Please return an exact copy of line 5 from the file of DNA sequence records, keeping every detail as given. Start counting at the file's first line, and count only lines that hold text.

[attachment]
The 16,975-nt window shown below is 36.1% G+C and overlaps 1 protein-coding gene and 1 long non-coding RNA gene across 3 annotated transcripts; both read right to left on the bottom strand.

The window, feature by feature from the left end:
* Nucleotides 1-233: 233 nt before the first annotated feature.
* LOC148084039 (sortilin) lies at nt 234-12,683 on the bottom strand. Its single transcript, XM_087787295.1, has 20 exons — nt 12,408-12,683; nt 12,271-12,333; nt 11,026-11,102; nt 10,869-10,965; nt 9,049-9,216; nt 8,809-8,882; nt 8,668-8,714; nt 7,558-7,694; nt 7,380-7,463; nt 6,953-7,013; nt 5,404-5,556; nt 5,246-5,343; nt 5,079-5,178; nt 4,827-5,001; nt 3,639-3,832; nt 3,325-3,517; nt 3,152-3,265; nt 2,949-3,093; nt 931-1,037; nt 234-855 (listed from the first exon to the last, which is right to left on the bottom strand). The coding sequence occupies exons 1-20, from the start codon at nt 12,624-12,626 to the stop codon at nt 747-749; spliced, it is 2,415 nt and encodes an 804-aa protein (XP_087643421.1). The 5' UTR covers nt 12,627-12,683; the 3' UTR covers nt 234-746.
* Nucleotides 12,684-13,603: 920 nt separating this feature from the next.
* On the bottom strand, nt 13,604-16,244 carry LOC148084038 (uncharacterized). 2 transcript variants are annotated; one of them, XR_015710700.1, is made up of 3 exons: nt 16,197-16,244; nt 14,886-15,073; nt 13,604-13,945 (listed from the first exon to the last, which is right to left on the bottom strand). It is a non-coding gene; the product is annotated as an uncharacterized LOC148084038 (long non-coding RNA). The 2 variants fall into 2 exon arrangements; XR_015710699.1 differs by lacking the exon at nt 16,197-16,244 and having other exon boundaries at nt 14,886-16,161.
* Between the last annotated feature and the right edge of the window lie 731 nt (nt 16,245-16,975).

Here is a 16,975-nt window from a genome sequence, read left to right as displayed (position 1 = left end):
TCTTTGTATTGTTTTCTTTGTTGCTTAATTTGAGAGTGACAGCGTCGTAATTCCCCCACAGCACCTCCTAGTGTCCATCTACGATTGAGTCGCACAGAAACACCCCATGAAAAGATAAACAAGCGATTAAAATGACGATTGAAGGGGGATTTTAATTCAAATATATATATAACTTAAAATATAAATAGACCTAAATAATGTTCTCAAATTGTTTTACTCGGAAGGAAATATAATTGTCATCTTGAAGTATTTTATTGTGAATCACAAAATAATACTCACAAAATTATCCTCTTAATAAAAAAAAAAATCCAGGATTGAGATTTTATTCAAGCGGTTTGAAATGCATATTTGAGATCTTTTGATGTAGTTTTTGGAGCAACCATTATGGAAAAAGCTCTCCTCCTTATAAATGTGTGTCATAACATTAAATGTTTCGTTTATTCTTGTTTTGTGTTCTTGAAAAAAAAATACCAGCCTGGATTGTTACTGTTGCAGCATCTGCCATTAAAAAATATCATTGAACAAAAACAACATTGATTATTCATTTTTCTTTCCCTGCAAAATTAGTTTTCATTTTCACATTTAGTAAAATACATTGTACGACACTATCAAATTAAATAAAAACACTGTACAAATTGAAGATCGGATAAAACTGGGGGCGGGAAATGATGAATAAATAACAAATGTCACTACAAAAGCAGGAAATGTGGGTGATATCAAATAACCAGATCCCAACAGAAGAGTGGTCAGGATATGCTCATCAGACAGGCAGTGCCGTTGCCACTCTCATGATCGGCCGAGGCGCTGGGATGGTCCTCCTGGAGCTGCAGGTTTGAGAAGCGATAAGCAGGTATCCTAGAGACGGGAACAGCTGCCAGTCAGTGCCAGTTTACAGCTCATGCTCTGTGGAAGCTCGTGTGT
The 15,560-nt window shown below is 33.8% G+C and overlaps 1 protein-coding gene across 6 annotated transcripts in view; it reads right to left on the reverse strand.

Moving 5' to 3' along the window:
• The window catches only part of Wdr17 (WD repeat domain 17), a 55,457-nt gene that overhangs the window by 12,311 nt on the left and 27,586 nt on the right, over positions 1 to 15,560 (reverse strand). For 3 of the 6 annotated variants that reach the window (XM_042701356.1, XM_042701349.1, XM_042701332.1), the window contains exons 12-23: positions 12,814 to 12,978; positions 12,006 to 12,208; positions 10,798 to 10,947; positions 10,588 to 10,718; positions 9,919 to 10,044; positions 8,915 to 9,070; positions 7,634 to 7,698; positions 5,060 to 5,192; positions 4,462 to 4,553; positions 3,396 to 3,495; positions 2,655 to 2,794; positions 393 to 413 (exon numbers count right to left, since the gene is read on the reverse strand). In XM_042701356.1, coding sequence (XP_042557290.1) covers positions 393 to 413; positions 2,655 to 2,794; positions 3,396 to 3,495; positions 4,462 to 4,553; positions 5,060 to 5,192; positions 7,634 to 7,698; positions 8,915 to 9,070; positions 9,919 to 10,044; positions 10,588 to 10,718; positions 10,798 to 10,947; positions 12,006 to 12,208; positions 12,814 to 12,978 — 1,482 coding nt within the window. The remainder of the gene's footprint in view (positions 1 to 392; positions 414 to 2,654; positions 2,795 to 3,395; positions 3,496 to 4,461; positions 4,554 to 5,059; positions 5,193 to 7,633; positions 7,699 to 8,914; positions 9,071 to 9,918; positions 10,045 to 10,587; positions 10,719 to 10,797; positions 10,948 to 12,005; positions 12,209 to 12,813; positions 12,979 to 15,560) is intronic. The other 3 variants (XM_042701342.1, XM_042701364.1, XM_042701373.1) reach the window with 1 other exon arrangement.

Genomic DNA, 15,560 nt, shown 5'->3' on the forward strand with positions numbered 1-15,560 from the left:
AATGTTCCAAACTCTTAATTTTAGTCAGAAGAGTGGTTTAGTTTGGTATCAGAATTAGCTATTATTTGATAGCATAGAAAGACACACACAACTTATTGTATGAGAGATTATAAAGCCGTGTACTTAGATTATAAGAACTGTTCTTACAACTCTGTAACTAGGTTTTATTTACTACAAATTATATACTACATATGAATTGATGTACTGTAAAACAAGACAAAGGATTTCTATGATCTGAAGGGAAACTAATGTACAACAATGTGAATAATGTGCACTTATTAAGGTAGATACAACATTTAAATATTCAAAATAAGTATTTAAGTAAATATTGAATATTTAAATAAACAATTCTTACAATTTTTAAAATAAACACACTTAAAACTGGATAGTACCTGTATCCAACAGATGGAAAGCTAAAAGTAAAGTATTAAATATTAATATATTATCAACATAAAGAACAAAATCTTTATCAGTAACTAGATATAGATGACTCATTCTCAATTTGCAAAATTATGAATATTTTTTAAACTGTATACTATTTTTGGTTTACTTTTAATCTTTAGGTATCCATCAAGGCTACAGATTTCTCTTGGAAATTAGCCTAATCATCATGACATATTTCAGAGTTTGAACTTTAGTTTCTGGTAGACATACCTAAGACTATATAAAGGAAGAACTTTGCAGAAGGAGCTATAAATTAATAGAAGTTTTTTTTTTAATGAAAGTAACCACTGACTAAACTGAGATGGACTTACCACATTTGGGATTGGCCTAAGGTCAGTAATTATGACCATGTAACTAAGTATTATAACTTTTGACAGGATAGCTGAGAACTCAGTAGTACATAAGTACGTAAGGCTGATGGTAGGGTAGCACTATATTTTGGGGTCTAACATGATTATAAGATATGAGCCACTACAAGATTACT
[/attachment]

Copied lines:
* Nucleotides 12,684-13,603: 920 nt separating this feature from the next.